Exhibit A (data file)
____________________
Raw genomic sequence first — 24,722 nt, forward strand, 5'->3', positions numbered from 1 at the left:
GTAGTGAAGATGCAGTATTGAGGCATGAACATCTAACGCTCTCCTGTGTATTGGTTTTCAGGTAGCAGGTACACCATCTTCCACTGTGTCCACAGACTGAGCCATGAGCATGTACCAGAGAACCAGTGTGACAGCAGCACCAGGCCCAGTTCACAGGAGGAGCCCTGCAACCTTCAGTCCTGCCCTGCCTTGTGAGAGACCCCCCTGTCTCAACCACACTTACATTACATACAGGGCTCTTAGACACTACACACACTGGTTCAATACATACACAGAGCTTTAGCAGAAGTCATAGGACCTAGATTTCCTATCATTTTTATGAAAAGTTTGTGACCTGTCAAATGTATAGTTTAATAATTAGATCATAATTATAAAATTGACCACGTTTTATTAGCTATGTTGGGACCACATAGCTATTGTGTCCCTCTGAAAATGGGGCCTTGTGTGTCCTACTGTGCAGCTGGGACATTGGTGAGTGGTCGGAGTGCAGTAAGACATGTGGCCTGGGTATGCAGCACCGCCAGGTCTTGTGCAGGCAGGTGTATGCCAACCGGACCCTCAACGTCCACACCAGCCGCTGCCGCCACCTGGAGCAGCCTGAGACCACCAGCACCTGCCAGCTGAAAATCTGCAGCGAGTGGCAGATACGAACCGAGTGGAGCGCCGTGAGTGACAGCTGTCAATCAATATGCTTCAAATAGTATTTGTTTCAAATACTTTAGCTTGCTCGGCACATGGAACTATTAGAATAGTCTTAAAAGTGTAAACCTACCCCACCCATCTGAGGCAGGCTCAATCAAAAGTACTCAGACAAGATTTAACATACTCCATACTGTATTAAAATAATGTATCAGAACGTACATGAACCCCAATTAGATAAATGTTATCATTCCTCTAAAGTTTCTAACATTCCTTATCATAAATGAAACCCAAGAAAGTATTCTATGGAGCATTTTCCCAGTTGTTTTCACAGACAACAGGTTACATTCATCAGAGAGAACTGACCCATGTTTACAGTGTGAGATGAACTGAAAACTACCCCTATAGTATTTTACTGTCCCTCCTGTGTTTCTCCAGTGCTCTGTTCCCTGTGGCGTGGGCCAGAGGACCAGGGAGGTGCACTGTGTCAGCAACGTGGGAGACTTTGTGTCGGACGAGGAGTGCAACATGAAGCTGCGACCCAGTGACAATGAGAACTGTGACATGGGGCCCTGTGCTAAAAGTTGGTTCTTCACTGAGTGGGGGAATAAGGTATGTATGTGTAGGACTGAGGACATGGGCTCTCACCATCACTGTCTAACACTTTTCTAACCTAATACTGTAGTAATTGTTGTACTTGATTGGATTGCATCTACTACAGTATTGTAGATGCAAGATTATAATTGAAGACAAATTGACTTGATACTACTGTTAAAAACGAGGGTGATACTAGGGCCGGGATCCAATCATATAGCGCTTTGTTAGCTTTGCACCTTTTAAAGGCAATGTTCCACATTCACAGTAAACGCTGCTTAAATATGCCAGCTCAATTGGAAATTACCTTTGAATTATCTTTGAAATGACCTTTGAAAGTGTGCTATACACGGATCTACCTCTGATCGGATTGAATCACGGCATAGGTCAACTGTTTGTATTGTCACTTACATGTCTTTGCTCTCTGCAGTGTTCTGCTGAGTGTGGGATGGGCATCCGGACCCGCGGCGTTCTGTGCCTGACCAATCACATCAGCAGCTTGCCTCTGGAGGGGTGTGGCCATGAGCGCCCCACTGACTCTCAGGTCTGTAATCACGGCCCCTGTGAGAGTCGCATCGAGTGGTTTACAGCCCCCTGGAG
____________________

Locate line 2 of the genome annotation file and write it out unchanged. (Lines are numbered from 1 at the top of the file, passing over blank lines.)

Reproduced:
GTAGTGAAGATGCAGTATTGAGGCATGAACATCTAACGCTCTCCTGTGTATTGGTTTTCAGGTAGCAGGTACACCATCTTCCACTGTGTCCACAGACTGAGCCATGAGCATGTACCAGAGAACCAGTGTGACAGCAGCACCAGGCCCAGTTCACAGGAGGAGCCCTGCAACCTTCAGTCCTGCCCTGCCTTGTGAGAGACCCCCCTGTCTCAACCACACTTACATTACATACAGGGCTCTTAGACACTACACACACTGGTTCAATACATACACAGAGCTTTAGCAGAAGTCATAGGACCTAGATTTCCTATCATTTTTATGAAAAGTTTGTGACCTGTCAAATGTATAGTTTAATAATTAGATCATAATTATAAAATTGACCACGTTTTATTAGCTATGTTGGGACCACATAGCTATTGTGTCCCTCTGAAAATGGGGCCTTGTGTGTCCTACTGTGCAGCTGGGACATTGGTGAGTGGTCGGAGTGCAGTAAGACATGTGGCCTGGGTATGCAGCACCGCCAGGTCTTGTGCAGGCAGGTGTATGCCAACCGGACCCTCAACGTCCACACCAGCCGCTGCCGCCACCTGGAGCAGCCTGAGACCACCAGCACCTGCCAGCTGAAAATCTGCAGCGAGTGGCAGATACGAACCGAGTGGAGCGCCGTGAGTGACAGCTGTCAATCAATATGCTTCAAATAGTATTTGTTTCAAATACTTTAGCTTGCTCGGCACATGGAACTATTAGAATAGTCTTAAAAGTGTAAACCTACCCCACCCATCTGAGGCAGGCTCAATCAAAAGTACTCAGACAAGATTTAACATACTCCATACTGTATTAAAATAATGTATCAGAACGTACATGAACCCCAATTAGATAAATGTTATCATTCCTCTAAAGTTTCTAACATTCCTTATCATAAATGAAACCCAAGAAAGTATTCTATGGAGCATTTTCCCAGTTGTTTTCACAGACAACAGGTTACATTCATCAGAGAGAACTGACCCATGTTTACAGTGTGAGATGAACTGAAAACTACCCCTATAGTATTTTACTGTCCCTCCTGTGTTTCTCCAGTGCTCTGTTCCCTGTGGCGTGGGCCAGAGGACCAGGGAGGTGCACTGTGTCAGCAACGTGGGAGACTTTGTGTCGGACGAGGAGTGCAACATGAAGCTGCGACCCAGTGACAATGAGAACTGTGACATGGGGCCCTGTGCTAAAAGTTGGTTCTTCACTGAGTGGGGGAATAAGGTATGTATGTGTAGGACTGAGGACATGGGCTCTCACCATCACTGTCTAACACTTTTCTAACCTAATACTGTAGTAATTGTTGTACTTGATTGGATTGCATCTACTACAGTATTGTAGATGCAAGATTATAATTGAAGACAAATTGACTTGATACTACTGTTAAAAACGAGGGTGATACTAGGGCCGGGATCCAATCATATAGCGCTTTGTTAGCTTTGCACCTTTTAAAGGCAATGTTCCACATTCACAGTAAACGCTGCTTAAATATGCCAGCTCAATTGGAAATTACCTTTGAATTATCTTTGAAATGACCTTTGAAAGTGTGCTATACACGGATCTACCTCTGATCGGATTGAATCACGGCATAGGTCAACTGTTTGTATTGTCACTTACATGTCTTTGCTCTCTGCAGTGTTCTGCTGAGTGTGGGATGGGCATCCGGACCCGCGGCGTTCTGTGCCTGACCAATCACATCAGCAGCTTGCCTCTGGAGGGGTGTGGCCATGAGCGCCCCACTGACTCTCAGGTCTGTAATCACGGCCCCTGTGAGAGTCGCATCGAGTGGTTTACAGCCCCCTGGAG